I think it was in one of Dr. Phil’s books that he wanted readers to list seven monumental times in life….you know, the big things that have shaped you into the person you are today. I’m sure he was looking for both the usual–birth of your first child, marriage, degrees–as well as the nitty gritty–your parent’s divorce, your own abuse or trauma, the death of someone you loved.

Hard to narrow it down to seven, don’t you think? I mean, if you’re living a life instead of just wandering through I would think that seven is a small number.

Maybe if we break it down by stages or categories we can group our sevens. This is on my mind because this Thanksgiving would definitely score high on my seven list. Despite the insistence of the X that we should spend the holidays ‘as a family’ (not to go off on a tangent or anything, but I’m still not clear on what makes him think that for 2 days of the year I should fling my door wide open, welcome him in to potato it up on my sofa and fix him a grand meal all for the illusion of ‘family time’…..but I digress), I insisted that we keep our court-approved ‘parenting plan’ schedule. This meant that for the first time since my college days, I would be without children–or family–for Thanksgiving.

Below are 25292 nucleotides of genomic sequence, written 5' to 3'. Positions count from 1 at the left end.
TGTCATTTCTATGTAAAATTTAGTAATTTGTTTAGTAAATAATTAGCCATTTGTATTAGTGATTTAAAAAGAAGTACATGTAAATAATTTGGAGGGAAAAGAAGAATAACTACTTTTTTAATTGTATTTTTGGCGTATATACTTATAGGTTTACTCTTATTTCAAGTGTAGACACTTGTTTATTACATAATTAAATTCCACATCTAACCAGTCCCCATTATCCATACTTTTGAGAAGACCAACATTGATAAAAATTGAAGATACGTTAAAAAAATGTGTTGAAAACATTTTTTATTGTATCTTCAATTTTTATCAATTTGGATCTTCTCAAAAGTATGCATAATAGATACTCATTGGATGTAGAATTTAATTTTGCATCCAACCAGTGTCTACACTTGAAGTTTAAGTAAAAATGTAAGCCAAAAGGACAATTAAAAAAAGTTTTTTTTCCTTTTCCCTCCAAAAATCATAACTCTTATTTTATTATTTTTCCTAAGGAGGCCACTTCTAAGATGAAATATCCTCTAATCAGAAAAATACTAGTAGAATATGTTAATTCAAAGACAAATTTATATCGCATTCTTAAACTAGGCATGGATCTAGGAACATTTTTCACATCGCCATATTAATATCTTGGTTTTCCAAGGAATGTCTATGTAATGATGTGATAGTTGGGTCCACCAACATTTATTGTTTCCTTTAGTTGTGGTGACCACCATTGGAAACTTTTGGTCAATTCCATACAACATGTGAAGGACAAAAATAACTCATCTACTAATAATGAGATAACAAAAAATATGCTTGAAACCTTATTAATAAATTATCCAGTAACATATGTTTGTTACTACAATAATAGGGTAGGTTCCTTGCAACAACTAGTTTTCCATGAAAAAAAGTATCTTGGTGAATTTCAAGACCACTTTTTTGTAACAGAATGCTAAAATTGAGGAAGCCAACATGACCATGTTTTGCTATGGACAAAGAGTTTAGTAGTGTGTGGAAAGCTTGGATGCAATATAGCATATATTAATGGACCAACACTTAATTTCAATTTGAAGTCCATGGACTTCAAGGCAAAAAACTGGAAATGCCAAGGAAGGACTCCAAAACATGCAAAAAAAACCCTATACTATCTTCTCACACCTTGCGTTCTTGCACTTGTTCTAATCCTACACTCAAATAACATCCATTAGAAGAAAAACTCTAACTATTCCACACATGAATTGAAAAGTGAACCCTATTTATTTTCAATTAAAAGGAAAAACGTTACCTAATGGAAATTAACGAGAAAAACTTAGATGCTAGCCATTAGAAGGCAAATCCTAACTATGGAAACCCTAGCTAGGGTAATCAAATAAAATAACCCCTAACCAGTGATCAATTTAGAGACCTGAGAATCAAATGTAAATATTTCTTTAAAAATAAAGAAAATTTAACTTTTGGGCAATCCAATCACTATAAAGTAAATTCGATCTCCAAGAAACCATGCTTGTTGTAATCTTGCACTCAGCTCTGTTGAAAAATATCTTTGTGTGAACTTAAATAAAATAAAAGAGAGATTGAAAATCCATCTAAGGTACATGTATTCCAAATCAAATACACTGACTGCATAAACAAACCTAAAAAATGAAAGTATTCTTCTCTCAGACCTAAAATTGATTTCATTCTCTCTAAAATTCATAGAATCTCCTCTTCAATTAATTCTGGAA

And it shouldn’t have bothered me, except when Adam said the day before they left for their dad’s, “I’m pretty sure daddy will just order pizza or something for dinner…..do you think that on Thursday you can make us turkey and I can help you make your stuffing? I really like your stuffing.” For a longer-than-brief moment I felt like a horrible mom for depriving my kids of turkey and stuffing on the actual holiDAY, even though I knew I’d cook for them when they came home. I felt lousy thinking that we were not enjoying traditions, not making fond memories that we’d talk about next year, not relishing in each other’s company while we tripped on tryptophan and sugar.

So as the big day came and went and I occupied myself with people and things other than my children, I started to realize that maybe this was supposed to be a lesson in thanful. Perspective changes when life isn’t perfect…..like a parent who almost loses a child to illness or accident, the little things become big things. It’s no longer a big deal if they don’t like everything I make for dinner; the fact that they are here, smiling, and want to sit at the table to eat with me is a blessing. It doesn’t matter if they’d rather veg out on the couch and watch ELF (again) rather than doing something more constructive; as long as they lay against me and hug once in a while, life is good.

Maybe my lesson is that I need to be thankful for all of it, not just the perfect bits. Maybe I need to listen to myself when I explain to Nicholas that the rain and bad weather days are good because they make us appreciate the sun-filled days that much more. Maybe, just maybe, a different kind of thankful is just what we needed.